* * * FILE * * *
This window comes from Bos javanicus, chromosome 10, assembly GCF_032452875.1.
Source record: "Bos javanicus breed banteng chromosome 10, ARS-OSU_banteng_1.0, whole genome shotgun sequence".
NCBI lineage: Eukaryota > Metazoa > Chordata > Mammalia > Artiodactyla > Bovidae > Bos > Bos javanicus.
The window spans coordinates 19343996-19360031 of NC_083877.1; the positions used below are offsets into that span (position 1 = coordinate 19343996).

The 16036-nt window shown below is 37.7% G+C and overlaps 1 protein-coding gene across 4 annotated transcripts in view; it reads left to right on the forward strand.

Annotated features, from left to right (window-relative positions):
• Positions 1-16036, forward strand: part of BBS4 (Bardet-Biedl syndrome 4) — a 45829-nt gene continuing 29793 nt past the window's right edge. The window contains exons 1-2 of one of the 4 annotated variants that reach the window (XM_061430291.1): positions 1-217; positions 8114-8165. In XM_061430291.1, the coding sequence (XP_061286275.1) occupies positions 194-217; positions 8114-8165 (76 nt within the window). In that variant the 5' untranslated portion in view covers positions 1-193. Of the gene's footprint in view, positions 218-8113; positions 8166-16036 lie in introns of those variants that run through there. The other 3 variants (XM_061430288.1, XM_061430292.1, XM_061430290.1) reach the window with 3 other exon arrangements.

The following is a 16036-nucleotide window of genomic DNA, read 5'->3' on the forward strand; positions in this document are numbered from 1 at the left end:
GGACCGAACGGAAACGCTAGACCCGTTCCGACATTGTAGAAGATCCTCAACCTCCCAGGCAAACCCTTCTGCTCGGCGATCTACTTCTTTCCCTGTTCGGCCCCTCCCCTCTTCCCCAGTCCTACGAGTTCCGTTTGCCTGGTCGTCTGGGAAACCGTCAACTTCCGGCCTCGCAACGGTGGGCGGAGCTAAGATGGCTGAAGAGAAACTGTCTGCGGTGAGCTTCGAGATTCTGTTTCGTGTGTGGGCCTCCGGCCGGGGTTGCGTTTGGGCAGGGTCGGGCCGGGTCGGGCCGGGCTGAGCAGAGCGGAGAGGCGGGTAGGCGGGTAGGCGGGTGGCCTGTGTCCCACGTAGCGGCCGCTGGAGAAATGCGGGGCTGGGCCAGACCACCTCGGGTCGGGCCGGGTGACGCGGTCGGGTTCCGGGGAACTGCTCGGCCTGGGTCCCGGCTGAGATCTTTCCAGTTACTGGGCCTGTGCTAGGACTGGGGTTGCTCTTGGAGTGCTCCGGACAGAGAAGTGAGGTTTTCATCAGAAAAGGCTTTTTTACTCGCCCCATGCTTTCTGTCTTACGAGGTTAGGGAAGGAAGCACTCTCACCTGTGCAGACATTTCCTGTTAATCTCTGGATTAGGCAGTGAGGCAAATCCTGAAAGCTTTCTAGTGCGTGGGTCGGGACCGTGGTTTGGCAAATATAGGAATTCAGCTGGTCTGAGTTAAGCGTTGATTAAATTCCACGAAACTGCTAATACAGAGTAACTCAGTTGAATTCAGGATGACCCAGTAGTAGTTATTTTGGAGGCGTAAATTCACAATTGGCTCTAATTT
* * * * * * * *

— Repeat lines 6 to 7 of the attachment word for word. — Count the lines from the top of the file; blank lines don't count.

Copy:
Annotated features, from left to right (window-relative positions):
• Positions 1-16036, forward strand: part of BBS4 (Bardet-Biedl syndrome 4) — a 45829-nt gene continuing 29793 nt past the window's right edge. The window contains exons 1-2 of one of the 4 annotated variants that reach the window (XM_061430291.1): positions 1-217; positions 8114-8165. In XM_061430291.1, the coding sequence (XP_061286275.1) occupies positions 194-217; positions 8114-8165 (76 nt within the window). In that variant the 5' untranslated portion in view covers positions 1-193. Of the gene's footprint in view, positions 218-8113; positions 8166-16036 lie in introns of those variants that run through there. The other 3 variants (XM_061430288.1, XM_061430292.1, XM_061430290.1) reach the window with 3 other exon arrangements.